Could long, high dose courses of antibiotics be the answer to common infections or lead to more AMR problems?

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Many women suffer from urinary tract infection (UTI) symptoms for years, but standard tests don't often provide a diagnosis and standard treatments don't help. But recent research into the detection of infections suggest that some tests are out of date and that treatment recommendations could be leading to increased antimicrobial resistance (AMR) problems. 

For most UTIs, the treatment is a three-to-five-day course of antibiotics. Yet research shows that bacterial resistance is actually caused by repeated use of low-dose antibiotics, and it’s been suggested by the researchers that much higher doses over a longer period of time may be warranted.

CKN spoke with Dr. Trent Yarwood, a Cairns-based infectious diseases physician, about the research as well as the role of the Queensland Statewide Antimicrobial Stewardship Program (QSAMSP) that he leads. QSASMP is an initiative of the Queensland Department of Health to ensure that rural and remote hospitals without their own specialist infection staff are able to access antimicrobial stewardship services.


Antimicrobial stewardship (AMS) is about ensuring patients receive the best antibiotics for the treatment of their infections. AMS programs mostly began in large hospitals in the city, where there were higher rates of drug-resistant infections. But infection happens everywhere - in fact, they are more likely to happen in the bush, and we also know that the rates of some resistant organisms are higher in rural areas than in the cities.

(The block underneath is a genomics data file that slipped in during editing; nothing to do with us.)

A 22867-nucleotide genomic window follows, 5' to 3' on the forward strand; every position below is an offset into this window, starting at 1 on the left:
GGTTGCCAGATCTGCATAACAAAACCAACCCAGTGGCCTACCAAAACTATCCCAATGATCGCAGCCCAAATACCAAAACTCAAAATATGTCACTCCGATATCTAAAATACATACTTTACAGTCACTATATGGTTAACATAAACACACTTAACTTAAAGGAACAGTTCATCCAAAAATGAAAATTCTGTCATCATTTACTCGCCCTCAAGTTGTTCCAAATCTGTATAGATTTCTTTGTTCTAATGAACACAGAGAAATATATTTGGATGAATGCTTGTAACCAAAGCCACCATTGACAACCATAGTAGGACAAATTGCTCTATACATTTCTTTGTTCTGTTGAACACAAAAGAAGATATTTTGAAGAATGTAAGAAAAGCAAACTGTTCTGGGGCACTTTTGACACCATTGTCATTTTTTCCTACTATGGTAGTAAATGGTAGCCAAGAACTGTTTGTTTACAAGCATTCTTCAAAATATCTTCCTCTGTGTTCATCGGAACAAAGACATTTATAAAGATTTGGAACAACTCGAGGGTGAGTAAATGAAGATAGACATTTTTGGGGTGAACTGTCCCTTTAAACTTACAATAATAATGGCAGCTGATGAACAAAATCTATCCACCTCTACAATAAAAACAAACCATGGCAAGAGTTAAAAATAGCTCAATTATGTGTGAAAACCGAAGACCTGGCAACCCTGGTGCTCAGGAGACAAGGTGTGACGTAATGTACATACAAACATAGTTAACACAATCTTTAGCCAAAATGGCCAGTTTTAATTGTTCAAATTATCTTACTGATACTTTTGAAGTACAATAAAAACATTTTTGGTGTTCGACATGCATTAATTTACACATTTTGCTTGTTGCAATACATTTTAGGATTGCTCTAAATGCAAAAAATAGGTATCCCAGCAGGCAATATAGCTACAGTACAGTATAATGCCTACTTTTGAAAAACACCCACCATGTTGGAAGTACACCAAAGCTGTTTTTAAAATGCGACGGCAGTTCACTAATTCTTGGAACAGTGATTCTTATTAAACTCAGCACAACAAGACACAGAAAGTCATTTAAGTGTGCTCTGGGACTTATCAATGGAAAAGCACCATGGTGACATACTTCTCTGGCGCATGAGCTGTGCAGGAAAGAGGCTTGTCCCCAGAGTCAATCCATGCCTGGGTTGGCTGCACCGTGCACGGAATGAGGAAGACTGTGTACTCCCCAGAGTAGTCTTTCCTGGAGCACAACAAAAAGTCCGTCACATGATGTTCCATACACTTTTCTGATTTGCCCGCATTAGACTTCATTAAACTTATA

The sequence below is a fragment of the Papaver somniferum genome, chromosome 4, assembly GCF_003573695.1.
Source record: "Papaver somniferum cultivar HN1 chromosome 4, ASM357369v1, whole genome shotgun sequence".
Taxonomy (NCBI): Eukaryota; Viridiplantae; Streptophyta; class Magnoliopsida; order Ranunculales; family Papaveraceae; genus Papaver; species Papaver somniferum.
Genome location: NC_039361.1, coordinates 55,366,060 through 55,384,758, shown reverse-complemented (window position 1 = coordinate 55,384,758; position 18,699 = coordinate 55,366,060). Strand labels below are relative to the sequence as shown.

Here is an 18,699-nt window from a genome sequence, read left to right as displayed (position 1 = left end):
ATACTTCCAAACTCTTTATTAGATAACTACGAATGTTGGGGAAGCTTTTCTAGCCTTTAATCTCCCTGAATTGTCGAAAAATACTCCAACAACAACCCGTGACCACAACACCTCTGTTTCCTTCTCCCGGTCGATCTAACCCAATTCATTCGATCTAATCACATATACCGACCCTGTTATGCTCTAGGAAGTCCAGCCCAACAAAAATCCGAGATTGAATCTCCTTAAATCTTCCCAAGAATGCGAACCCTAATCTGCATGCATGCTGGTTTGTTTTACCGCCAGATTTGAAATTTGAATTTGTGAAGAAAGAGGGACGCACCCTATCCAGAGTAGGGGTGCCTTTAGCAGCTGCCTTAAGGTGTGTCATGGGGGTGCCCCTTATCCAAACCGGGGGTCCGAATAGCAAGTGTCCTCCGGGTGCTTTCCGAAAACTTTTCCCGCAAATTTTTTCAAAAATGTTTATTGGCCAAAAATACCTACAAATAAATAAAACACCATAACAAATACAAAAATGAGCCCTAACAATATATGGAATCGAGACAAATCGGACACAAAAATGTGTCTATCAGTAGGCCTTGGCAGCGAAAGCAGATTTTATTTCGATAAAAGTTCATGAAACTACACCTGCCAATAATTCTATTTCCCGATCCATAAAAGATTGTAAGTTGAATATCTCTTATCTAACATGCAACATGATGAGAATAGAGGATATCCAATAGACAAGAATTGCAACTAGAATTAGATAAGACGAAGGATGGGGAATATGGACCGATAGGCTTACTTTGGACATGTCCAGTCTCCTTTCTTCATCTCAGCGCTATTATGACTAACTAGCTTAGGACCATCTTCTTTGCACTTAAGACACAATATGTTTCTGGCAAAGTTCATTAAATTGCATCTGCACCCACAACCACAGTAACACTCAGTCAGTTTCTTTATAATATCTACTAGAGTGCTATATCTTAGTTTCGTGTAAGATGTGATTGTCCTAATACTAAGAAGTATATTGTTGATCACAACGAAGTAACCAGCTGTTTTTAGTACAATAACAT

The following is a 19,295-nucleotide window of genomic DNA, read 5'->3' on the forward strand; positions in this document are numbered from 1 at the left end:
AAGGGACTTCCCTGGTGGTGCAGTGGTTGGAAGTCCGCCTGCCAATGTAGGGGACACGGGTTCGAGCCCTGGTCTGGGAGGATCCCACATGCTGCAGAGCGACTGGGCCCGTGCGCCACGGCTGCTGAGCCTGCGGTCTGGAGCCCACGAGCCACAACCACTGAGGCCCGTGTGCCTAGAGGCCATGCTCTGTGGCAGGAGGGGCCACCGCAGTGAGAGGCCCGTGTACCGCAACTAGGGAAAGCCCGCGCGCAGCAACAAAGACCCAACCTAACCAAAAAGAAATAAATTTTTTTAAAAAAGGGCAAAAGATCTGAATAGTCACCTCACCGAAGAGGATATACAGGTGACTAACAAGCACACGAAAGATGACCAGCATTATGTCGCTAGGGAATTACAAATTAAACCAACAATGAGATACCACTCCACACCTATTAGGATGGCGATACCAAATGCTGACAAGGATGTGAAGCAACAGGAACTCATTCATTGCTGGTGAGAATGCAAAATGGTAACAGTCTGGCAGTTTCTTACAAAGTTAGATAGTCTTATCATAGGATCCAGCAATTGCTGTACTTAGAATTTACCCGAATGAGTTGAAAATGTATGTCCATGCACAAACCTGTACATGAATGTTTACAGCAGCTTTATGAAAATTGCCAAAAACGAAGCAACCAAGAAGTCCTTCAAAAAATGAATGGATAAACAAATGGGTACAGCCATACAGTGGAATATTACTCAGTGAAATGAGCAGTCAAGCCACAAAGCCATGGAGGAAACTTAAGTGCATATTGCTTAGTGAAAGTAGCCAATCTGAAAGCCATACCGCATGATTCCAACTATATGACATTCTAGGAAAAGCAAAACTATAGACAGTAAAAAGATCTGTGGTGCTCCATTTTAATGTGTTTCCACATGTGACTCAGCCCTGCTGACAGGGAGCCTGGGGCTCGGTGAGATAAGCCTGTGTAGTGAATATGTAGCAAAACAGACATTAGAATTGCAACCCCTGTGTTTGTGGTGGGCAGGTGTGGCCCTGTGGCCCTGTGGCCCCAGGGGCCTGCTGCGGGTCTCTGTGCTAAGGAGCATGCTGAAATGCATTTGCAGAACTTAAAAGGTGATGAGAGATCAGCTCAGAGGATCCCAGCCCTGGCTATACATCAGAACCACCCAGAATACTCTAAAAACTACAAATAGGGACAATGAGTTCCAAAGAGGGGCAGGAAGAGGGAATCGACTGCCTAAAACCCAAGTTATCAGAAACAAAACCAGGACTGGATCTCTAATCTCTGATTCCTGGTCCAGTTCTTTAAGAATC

People living in regional areas are much more likely to be admitted to hospital with infections than people in the city. Part of this is to do with hospital services, for example, there are far fewer day-surgery and inpatient mental health and other things that are non-infection related. People in the bush tend to present to hospital later than their city cousins, so when they do go to hospital they are often quite unwell. Most of the infections seen are "straightforward", from a city hospital infection specialist's point of view. However, the patients may be sicker, and need to be investigated and managed without the resources we have available to us in the city.